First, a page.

Beloit College sophomore called to public service

Alexander Villegas.JPG

Alexander Villegas just started his sophomore year at Beloit College, and he is already becoming a master at managing his time. “It’s been very busy, but enjoyably so,” he says of his campus life experience.

In addition to double majoring in international relations and history, he is very active on campus. He is a member of the cross country and track teams, a student representative for Beloit Student Congress, and the executive director of the student government’s Clubs and Organization Oversight committee. He holds the presidency of the Model United Nations club on campus and is a member of the Phi Kappa Psi fraternity.

The Lake Geneva native, who is a first-generation college student, said attending college was always among his goals, though he went through several phases of wanting to take a gap year or enlist in military service before deciding to apply to colleges. “I’m not like my brothers,” he says. “I can’t work with my hands or technology on a professional level, so the only way for me to get better at my skills was to go to college,” he says. He is preparing himself – both academically and personally – to fulfill his lifelong commitment to serving his community.

“I’ve always known I wanted to serve,” he says. Alexander says his aspirations upon graduation range from working for the state of Wisconsin to going to law school, but either way, he wants to continue to have a positive impact on his community. Later this semester, he will begin an internship with the Peace Corps.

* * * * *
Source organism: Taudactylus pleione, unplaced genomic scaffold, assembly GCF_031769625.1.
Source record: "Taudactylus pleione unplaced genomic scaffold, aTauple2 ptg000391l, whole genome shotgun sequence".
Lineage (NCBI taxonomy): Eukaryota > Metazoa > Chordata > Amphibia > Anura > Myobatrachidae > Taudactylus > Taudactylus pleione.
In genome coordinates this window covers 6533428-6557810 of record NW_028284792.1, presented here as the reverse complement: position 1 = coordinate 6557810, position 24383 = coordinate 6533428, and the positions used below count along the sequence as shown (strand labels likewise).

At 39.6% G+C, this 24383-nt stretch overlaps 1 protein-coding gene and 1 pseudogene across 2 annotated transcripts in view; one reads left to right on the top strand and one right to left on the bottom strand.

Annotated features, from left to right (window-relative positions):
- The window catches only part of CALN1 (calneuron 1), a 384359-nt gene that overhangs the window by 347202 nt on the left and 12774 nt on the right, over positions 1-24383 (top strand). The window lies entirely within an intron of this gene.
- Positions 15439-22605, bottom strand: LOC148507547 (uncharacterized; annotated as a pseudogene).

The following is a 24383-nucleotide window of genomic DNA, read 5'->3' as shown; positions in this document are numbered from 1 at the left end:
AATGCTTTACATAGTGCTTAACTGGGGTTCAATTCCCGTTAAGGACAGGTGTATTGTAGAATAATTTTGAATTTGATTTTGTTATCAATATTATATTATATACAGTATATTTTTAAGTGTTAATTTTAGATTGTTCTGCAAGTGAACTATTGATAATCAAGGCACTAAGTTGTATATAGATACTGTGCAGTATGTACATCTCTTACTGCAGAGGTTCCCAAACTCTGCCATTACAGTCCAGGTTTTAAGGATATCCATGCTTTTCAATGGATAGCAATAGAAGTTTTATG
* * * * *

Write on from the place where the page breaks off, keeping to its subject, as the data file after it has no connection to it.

Alexander, who first discovered Beloit College through the book The Gatekeepers, was initially concerned about the small size of the school, however, as a result of his actual experience on the Beloit campus, he has long since changed his mind.

“I really enjoy it, because I know people more than I thought I would, if not by name then by face,” he says. “With my professors, I’ve had wonderful opportunities already because they know me and it’s a class of 20 students, not 100.”

A smaller environment also allowed Alexander to become more introspective and, at the same time, light-hearted. Alexander said that his confidence has improved, which he says has had a “domino effect” on everything else in his life. The once very serious personality softened to reveal a more fun and outgoing person.

“It’s taught me that you can balance work and play,” he says.

Through the help of the Wisconsin Grant funding, Alexander has been relieved of the stress that a large financial burden can cause and is empowered to serve his community in fulfilling ways.

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